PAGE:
That’s as far as I was able to get this week. I’ll try to take some time over Christmas break to order the circuit board. I need to panelize it with some other designs so it doesn’t cost an arm and a leg. Hopefully I can begin writing code in January.
Last week the printed circuit board for the Disco Bike Light project arrived. This allowed me to move from my breadboard prototype circuit to the actual “form-factor” design. If you’re not sure what the Disco Bike Light project is you can look through some of my older blog posts (here’s my last post). The short story is that I wanted to design a flashy, fun, multicolor bike light using an existing bike light’s enclosure.
In last week’s blog I talked about looking into using an accelerometer output as a user interface for the Disco Bike Light design. This week I took the next step of actually implementing a method of detecting taps with an accelerometer and using them as an on-off signal.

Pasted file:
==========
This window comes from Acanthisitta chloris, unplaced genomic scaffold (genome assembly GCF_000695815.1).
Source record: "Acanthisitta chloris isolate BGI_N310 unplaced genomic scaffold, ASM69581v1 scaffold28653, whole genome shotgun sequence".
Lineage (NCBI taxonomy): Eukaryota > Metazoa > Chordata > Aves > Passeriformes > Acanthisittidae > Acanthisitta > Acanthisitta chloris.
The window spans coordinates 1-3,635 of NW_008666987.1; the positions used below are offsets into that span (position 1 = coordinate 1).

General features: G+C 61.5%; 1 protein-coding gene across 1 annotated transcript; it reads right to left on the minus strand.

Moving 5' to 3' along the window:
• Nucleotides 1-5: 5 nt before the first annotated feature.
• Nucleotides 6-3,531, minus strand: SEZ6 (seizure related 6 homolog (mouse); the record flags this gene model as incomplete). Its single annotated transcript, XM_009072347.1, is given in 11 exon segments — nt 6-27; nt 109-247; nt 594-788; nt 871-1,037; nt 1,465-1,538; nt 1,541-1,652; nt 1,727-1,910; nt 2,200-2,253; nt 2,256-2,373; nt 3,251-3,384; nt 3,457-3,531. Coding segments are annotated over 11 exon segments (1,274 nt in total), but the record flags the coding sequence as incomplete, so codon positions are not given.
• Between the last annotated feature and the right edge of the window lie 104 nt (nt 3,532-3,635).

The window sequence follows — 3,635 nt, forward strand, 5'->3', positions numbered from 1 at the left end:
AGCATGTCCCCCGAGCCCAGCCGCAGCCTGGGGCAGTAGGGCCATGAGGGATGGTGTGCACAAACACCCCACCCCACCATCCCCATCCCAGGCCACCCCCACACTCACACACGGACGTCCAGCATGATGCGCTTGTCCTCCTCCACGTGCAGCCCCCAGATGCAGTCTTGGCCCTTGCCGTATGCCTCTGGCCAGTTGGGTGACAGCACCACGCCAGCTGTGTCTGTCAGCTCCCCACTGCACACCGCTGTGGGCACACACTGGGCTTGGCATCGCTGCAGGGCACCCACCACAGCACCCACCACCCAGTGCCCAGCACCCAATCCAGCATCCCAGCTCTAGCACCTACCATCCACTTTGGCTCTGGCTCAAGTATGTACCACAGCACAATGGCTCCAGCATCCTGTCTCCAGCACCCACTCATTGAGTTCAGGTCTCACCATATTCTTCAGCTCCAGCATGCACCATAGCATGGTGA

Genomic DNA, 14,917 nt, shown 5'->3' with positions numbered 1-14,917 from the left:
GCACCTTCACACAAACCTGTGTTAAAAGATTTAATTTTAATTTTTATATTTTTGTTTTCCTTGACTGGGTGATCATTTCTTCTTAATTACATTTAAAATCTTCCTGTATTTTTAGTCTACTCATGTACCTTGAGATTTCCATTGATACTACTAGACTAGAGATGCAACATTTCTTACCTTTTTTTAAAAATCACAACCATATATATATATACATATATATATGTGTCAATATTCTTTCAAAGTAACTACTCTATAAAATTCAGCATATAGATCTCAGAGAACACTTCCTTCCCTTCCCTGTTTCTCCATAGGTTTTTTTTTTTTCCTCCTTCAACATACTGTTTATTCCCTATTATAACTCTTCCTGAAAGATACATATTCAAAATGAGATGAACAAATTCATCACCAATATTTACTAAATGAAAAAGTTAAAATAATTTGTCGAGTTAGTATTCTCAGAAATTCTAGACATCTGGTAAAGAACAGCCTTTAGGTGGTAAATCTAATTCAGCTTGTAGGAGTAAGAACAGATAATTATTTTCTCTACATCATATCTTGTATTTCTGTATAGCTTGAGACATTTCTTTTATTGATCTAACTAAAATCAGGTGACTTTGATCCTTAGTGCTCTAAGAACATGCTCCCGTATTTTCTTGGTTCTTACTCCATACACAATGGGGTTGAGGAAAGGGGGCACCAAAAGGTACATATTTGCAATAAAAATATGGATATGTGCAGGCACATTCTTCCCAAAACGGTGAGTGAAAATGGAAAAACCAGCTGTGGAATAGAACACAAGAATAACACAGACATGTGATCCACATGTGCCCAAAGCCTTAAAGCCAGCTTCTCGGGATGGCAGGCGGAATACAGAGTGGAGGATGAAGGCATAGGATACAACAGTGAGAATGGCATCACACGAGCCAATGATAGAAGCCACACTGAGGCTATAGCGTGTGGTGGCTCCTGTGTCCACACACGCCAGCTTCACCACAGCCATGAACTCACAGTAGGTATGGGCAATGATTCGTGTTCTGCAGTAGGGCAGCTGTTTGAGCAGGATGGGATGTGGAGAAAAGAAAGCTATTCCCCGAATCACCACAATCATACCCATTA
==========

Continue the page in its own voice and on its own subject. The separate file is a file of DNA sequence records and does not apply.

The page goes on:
For a quick refresher, the Disco Bike Light is a design where I’ve decided to replace the guts of a Schwinn bike light with my own electronics. I wanted more color and more brightness. I put some constraints on myself for the design. One was that I couldn’t destroy the existing bike light in the process of making my new one. For on/off/color control I was left with few options…
Welcome to another edition of “Disco Bike Light: adventures in electronic design”. In last week’s blog I talked a little about the printed-circuit-board (PCB) design and the Lithium battery charging circuit. This week I’ll touch more on the circuit board, and a little bit on the user interface.
In last week’s exciting episode of “Disco Bike Light” I covered some of the issues I had with this electronic design. In summary, I’ve decided to convert my bike light to a multi-color kaleidoscope of mobile joy.